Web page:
It's a complete refutation of the Zero Dark Thirty narrative... And that's why Americans are trying so hard to ignore Hersh. When not engaging in desperate denials, most reactions tend to be "So what? He's still dead." Which is very true, but it denies the importance - or lack thereof - of how it all went down. To reiterate: there was no firefight, Osama never resisted, the SEALs were never in any danger. The whole thing was as stage-managed as the Jessica Lynch rescue in the early days of the Iraq debacle, a spectacle of heroism for all the heartland rubes.

America is a culture that sanctifies military service while relegating the actual fighting and dying to poor and desperate nobodies. Where police can engage in the most blatant abuses, murdering citizens in broad daylight and on camera, only for millions of Americans to offer them the benefit of the doubt. Where peaceful protests are ignored until a pharmacy gets singed, because property - and propriety - are valued above human life.

Because if Americans actually stopped to take a clear, honest look at their lives, it would be horrifying. A flat expanse of mediocrity and conformity, worse than the darkest imaginings of life under Soviet communism. A spiritually bankrupt existence where fast food and petty malice are the only legal pleasures. The only logical responses are to flee, blackout with chemicals, or embrace a fantastical narrative where the CIA actually gets positive results and designated heroes like the SEALs slay the monster with selfless daring.

Such a culture wants the escape of mythic heroism, needs it, and so will never stop to process the ugly truth presented by Seymour Hersh. Who's got time to consider the amorality of great power geopolitics when there's a very important election in eighteen months?

Thursday, May 7, 2015

Rot the MCU

I have not seen Avengers: Age of Ultron. And I don't intend to. Not just because I hated the first one, or because Joss Whedon is an overrated hack, but because I despise everything this latest bucket of blockbuster cliches represents.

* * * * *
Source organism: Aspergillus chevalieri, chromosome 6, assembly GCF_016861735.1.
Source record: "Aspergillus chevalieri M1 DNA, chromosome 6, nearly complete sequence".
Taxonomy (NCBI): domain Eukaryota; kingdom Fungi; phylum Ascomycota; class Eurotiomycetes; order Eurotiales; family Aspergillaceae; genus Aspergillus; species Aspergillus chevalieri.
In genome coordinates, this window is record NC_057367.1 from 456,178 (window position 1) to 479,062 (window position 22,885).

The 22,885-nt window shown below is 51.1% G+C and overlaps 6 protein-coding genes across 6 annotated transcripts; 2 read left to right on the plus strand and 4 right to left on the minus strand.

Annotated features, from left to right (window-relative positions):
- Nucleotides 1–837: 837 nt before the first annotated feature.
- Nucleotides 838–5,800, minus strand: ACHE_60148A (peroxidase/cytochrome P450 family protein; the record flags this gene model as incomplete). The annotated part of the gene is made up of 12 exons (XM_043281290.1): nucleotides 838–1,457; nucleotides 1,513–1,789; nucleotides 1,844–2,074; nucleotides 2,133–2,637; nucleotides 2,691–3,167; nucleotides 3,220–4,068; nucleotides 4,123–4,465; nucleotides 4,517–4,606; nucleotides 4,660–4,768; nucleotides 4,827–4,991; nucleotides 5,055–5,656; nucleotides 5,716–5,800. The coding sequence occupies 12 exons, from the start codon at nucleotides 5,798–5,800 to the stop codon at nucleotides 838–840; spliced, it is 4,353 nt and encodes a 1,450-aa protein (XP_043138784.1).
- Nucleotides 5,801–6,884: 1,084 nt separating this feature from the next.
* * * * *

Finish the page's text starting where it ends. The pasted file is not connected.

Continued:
With rare exceptions, Marvel Studios produces execrable fluff that would fail on its own merits. Robert Downey Jr. played the one good Avenger in 2008's Iron Man, and has continued to play him in ever more inferior movies. Thor and Captain America, multi-million dollar productions that met lukewarm receptions, have gotten their own sequels simply out of the Avengers momentum. And the Hulk, despite netting a very fine performance from several actors, is still mostly just a supporting act in the larger MCU drama as the films around said actors are frequently cited as major missteps for the era of the superhero film, if cited at all. This all adds up to a worse record than a random sampling of indie horror movies.

The MCU attempts to graft the serialized model of comic books onto billion dollar blockbusters, which both makes a mockery of every deficit fetishist and ran out of creative steam four years ago. Even the stupid fun of Guardians of the Galaxy - which benefits from not having to go out of its way to acknowledge so many B-grade movies - drags at the end because of overwrought CGI and a ridiculous resolution where the characters kill the villain with the power of love. Daredevil avoids the usual pitfall by being a much smaller and focused serialized production. A character-driven urban crime drama that just happens to include a masked vigilante. The summer blockbuster model on which the rest of the MCU operates doesn't allow for that much development or even plot, so you get an ensemble cast quickly thrown together and the audience is just expected to know their motivations. And care.

Have no fear, some purple guy is here!

That's the biggest criticism often brushed off by defenders of this drek - that it's vapid popcorn fare. Something that usually gets movie snobs up in arms but far too many are willing to overlook it as long as it appeals to the shit they read before they graduated to real books. A review by an actual child called out Avengers: Another One for being jammed full of new characters with no development, and the first comment is by some self-important manbaby saying  "the movie was actually made for me: a middle-aged guy that grew up on comics books, and has enough disposable income to totally geek out and buy the movie, the toys, etc..." He goes on at nauseating length, displaying all the entitlement that's become expected in nerd circles these days, as they're infested with resentful, reactionary white dudes.